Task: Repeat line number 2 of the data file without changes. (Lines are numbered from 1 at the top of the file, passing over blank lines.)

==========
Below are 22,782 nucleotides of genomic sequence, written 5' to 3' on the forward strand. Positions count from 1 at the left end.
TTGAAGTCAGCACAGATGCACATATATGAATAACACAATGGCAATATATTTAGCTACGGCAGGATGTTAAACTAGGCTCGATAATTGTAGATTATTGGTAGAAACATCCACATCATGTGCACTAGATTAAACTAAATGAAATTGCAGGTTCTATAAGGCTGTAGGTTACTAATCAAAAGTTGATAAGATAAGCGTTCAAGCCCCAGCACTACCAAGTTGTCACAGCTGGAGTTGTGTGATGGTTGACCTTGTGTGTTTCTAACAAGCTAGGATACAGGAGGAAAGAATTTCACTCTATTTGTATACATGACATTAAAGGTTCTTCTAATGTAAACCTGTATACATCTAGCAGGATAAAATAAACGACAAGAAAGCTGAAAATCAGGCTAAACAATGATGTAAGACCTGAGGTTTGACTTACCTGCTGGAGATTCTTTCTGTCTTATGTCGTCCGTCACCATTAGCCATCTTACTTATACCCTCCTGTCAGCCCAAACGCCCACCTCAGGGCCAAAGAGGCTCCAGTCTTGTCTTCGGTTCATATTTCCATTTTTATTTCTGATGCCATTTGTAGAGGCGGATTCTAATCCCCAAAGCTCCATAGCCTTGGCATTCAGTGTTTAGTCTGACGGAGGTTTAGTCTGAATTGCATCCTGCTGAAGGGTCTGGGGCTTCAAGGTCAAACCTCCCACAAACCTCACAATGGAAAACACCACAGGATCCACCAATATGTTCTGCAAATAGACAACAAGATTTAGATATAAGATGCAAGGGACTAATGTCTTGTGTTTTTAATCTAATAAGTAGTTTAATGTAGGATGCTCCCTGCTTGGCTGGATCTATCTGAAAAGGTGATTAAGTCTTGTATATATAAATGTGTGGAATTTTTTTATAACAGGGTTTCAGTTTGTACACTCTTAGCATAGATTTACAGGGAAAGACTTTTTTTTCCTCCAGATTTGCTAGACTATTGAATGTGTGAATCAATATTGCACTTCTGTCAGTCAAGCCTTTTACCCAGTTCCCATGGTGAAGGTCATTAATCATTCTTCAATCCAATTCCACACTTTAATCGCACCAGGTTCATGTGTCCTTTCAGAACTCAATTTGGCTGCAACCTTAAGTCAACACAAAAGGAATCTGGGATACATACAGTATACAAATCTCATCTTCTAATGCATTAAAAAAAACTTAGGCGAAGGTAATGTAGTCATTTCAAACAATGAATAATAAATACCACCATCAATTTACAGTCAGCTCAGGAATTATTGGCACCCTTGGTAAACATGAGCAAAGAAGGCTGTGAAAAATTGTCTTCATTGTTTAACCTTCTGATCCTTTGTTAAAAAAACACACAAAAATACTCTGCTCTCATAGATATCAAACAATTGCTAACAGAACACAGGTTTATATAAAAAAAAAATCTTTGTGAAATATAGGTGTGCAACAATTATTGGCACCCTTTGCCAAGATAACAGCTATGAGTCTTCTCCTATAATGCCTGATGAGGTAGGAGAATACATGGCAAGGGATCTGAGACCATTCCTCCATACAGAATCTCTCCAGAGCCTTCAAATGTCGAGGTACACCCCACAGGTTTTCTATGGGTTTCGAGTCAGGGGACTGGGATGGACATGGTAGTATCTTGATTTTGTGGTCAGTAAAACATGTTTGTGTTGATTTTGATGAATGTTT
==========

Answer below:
TTGAAGTCAGCACAGATGCACATATATGAATAACACAATGGCAATATATTTAGCTACGGCAGGATGTTAAACTAGGCTCGATAATTGTAGATTATTGGTAGAAACATCCACATCATGTGCACTAGATTAAACTAAATGAAATTGCAGGTTCTATAAGGCTGTAGGTTACTAATCAAAAGTTGATAAGATAAGCGTTCAAGCCCCAGCACTACCAAGTTGTCACAGCTGGAGTTGTGTGATGGTTGACCTTGTGTGTTTCTAACAAGCTAGGATACAGGAGGAAAGAATTTCACTCTATTTGTATACATGACATTAAAGGTTCTTCTAATGTAAACCTGTATACATCTAGCAGGATAAAATAAACGACAAGAAAGCTGAAAATCAGGCTAAACAATGATGTAAGACCTGAGGTTTGACTTACCTGCTGGAGATTCTTTCTGTCTTATGTCGTCCGTCACCATTAGCCATCTTACTTATACCCTCCTGTCAGCCCAAACGCCCACCTCAGGGCCAAAGAGGCTCCAGTCTTGTCTTCGGTTCATATTTCCATTTTTATTTCTGATGCCATTTGTAGAGGCGGATTCTAATCCCCAAAGCTCCATAGCCTTGGCATTCAGTGTTTAGTCTGACGGAGGTTTAGTCTGAATTGCATCCTGCTGAAGGGTCTGGGGCTTCAAGGTCAAACCTCCCACAAACCTCACAATGGAAAACACCACAGGATCCACCAATATGTTCTGCAAATAGACAACAAGATTTAGATATAAGATGCAAGGGACTAATGTCTTGTGTTTTTAATCTAATAAGTAGTTTAATGTAGGATGCTCCCTGCTTGGCTGGATCTATCTGAAAAGGTGATTAAGTCTTGTATATATAAATGTGTGGAATTTTTTTATAACAGGGTTTCAGTTTGTACACTCTTAGCATAGATTTACAGGGAAAGACTTTTTTTTCCTCCAGATTTGCTAGACTATTGAATGTGTGAATCAATATTGCACTTCTGTCAGTCAAGCCTTTTACCCAGTTCCCATGGTGAAGGTCATTAATCATTCTTCAATCCAATTCCACACTTTAATCGCACCAGGTTCATGTGTCCTTTCAGAACTCAATTTGGCTGCAACCTTAAGTCAACACAAAAGGAATCTGGGATACATACAGTATACAAATCTCATCTTCTAATGCATTAAAAAAAACTTAGGCGAAGGTAATGTAGTCATTTCAAACAATGAATAATAAATACCACCATCAATTTACAGTCAGCTCAGGAATTATTGGCACCCTTGGTAAACATGAGCAAAGAAGGCTGTGAAAAATTGTCTTCATTGTTTAACCTTCTGATCCTTTGTTAAAAAAACACACAAAAATACTCTGCTCTCATAGATATCAAACAATTGCTAACAGAACACAGGTTTATATAAAAAAAAAATCTTTGTGAAATATAGGTGTGCAACAATTATTGGCACCCTTTGCCAAGATAACAGCTATGAGTCTTCTCCTATAATGCCTGATGAGGTAGGAGAATACATGGCAAGGGATCTGAGACCATTCCTCCATACAGAATCTCTCCAGAGCCTTCAAATGTCGAGGTACACCCCACAGGTTTTCTATGGGTTTCGAGTCAGGGGACTGGGATGGACATGGTAGTATCTTGATTTTGTGGTCAGTAAAACATGTTTGTGTTGATTTTGATGAATGTTT